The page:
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Do higher minimum stops prevent trading

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Hi all, I used very tight stop losses which means for example like today the min stop requirement moved from the standard 4 to 12 points. This basically prevents me trading while this is in place. It's a frustration but is it a bad thing? Perhaps I should take the view that the market is too volatile and just wait it out. Some would think though that this is the right time to be trading. 

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41 minutes ago, u0362565 said:

Some would think though that this is the right time to be trading. 

just need to look at the long wicks top and bottom during high vol to see small players being squeezed out, better to wait for calm.

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58 minutes ago, Caseynotes said:

just need to look at the long wicks top and bottom during high vol to see small players being squeezed out, better to wait for calm.

Thanks, I'd like to use a wider stop to be honest but just can't make the numbers add up. Just not got the capital to play with.

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They would stop me from trading - the market HAS to conform to my parameters not the other way around as I need the edge, altering parameters and stops removes part of your edge

On many of my trades it takes 2 attempts to enter a position, due to having a tight stop - but I have a R profit value return that caters for that

 

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41 minutes ago, THT said:

They would stop me from trading - the market HAS to conform to my parameters not the other way around as I need the edge, altering parameters and stops removes part of your edge

On many of my trades it takes 2 attempts to enter a position, due to having a tight stop - but I have a R profit value return that caters for that

 

That sounds like a good mentality to have I'll remember that. Of course it also possible to look at other markets but I'm concentrating on one right now, perhaps results would be similar on others but would want to test first to have some stats.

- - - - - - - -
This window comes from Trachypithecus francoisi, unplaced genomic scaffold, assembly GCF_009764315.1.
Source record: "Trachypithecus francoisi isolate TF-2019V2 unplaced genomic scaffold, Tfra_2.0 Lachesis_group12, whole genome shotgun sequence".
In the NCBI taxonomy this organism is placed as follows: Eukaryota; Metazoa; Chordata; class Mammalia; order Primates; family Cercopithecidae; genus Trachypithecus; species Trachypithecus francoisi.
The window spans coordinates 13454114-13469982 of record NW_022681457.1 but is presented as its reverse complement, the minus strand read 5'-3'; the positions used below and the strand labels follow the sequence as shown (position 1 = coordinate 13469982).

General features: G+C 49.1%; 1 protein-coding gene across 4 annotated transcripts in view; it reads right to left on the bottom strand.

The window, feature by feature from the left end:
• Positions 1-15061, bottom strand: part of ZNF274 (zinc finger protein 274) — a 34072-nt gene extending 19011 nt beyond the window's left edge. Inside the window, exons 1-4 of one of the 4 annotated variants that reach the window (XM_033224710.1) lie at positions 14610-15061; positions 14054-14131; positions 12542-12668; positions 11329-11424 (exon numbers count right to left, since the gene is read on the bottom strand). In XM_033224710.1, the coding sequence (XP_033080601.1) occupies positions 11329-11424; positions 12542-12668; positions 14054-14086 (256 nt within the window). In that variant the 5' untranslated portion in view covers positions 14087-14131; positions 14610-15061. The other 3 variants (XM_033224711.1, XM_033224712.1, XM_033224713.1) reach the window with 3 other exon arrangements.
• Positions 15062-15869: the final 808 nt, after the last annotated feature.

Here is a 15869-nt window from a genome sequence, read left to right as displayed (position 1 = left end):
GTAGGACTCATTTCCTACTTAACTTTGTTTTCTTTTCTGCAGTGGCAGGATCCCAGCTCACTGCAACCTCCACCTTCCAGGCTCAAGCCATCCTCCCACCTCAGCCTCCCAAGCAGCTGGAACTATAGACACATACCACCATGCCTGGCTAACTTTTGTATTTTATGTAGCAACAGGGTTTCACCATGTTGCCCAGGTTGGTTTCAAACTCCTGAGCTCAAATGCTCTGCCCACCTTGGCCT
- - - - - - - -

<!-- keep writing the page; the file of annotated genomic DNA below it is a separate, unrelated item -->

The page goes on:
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hi all I have found tight stops prevent a potentially profitable trade , for example / I decide to enter a long trade at £5/point,  I enter the trade on the one hour time frame ,  place a stop loss on the 4 hour time frame then place a take profit sell stop on the daily time frame once I have done my analysis and figured out where price may top out that day , I do not take more than a £500 loss on any trade , if I have stop loss too tight lets say £150 general market volitivity and noise may stop me out before the trade goes in my direction , views and opinions on this would ne most welcome

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For me your stop is large, I use close to the minimum for the market. But I think same applies. I think basically I like tight stops because you can't lose too much but when you win hopefully you win big relative to that. I've been using a 4:1 reward/risk ratio for example.  When I started out I thought the likelihood of pulling this off given how close the stop was to entry was unlikely but actually it does happen fairly often. The issue I have is that I average a win every 4 trades so essentially make nothing in the end but that's just my mean, I have a massive standard deviation that I need to get way down i.e. increase win rate if possible before this is useful. So for me I think I need better timing signals to enter and I enter too readily without really using indicators to help me.

To be honest though what I've found which might be obvious to most is that if the market trends for a period of time it's much easier to make money. When it isn't it's very difficult, the problem is you often don't know when it's not trending to a large enough degree until you're in it and then you need to know to take some time and return later. Like sailing with a strong wind and then all of a sudden it's doldrums.

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I would have thought the main thing preventing trading is the fact that the vast majority of retail traders lose money.

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